And then sometimes it’s about luck.  You get a good roll on an OK shot.  In teaching, sometimes a kid asks the question you needed someone to pose but forgot to embed in the lesson.  But even luck presupposes skills.

In golf, even on your worst day, though, there is always that one hole that keeps you coming back for more.  It’s that tee shot that you somehow land on the green and birdie.  It’s that seemingly impossible maneuver out of the sand trap. And it happens in teaching, too.  It’s the graphic organzier you dream up at the last minute.  It’s the writing assignment that gives every kid a chance to rock. It’s what keeps you rewriting curriculum, finding new hooks, grading papers.

So as I watch the pros in prime time tonight (you gotta love a west coast Open), I’ll be thinking about Monday.  It’s the last week of school and that means the first week of golf.  But I think when you’re a teacher, whatever you do comes back to the classroom in one way or another.

Thy Neighbor’s Talent

How well do you know the person who teaches in the classroom next to yours?

On Friday, our ESL teacher shared with our eighth graders her documentary about local individuals and the civil rights movement.   What she had called her “film” was really a professional work of art: an original idea, seamless transitions, perfect audio and above all, great interviews. That she produced this in her role as a member of the Board of Directors of the Westchester MLK Institute for Non Violence only adds to her stature.  Who knew?

I didn’t know.

I got to thinking: if this is one person with hidden talent, could there be other shy superstars out there as well?

We are a small staff and I was pretty sure I knew most of my colleagues well.

Yeah, maybe not so well.  Turns out that among my hard-working fellow educators are secret athletes, musicians, artists, professors, performers, photographers, poets, philanthropists, inventors.  Astounding that we should converge on the same building every day and that we should have such esteem for the work we do with students, and yet not know of talents  hidden behind those closed classroom doors.

Who knew that our seventh and eighth grade math teacher is an accomplished vocalist?  I know now.  Who knew that in addition to being two thirds of her way to a master’s degree in literacy a middle school TA is also a fine poet?  Who knew that our social studies teacher who runs half marathons for “fun,” helps her sister oversee an Autism Speaks event each fall?  Or that one of our special education teachers spends her summers as a professional development instructor? Who knew?  One of our middle school science teachers has skillfully checked the competition in an ice hockey league and another is an experienced diver who explores the wonders of sunken shipwrecks. Our reading specialist has been a respected professor at a nearby college.  The guidance counselor has used his baseball expertise to develop innovative equipment for catchers.  Our first grade teacher is a talented technology specialist with an artist’s eye for attractive design.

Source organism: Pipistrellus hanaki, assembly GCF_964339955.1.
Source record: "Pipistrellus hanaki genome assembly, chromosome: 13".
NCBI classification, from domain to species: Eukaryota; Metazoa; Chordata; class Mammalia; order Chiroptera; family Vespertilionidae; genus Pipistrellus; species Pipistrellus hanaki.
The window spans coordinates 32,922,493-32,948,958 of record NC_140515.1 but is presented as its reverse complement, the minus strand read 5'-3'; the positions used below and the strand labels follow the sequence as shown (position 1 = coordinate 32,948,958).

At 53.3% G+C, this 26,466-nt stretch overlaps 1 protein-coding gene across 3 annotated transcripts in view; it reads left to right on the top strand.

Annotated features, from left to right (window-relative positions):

Who knew?

Among my colleagues are so many people with creativity, vision and committment.  I am so proud of being a member of this staff. So proud and at the same time, so humbled.

I am willing to bet that every school is harboring similar numbers of fugitives from fame.

So how well do you know the people you meet at the copy machine each morning?

Maybe you know they bring PBJ everyday for lunch.  Maybe you know they are compulsively neat or happily disorganized.  But do you know all the things—other than teaching—that they are really good at?

If we could tap into these diverse talents, we could bring collegiality to new heights, which is what happened on Friday afternoon: the ultimate in core curriculum instruction.   Maybe that should be the next big thing in education, bigger than more flawed student testing, bigger than new, improved teacher evaluations.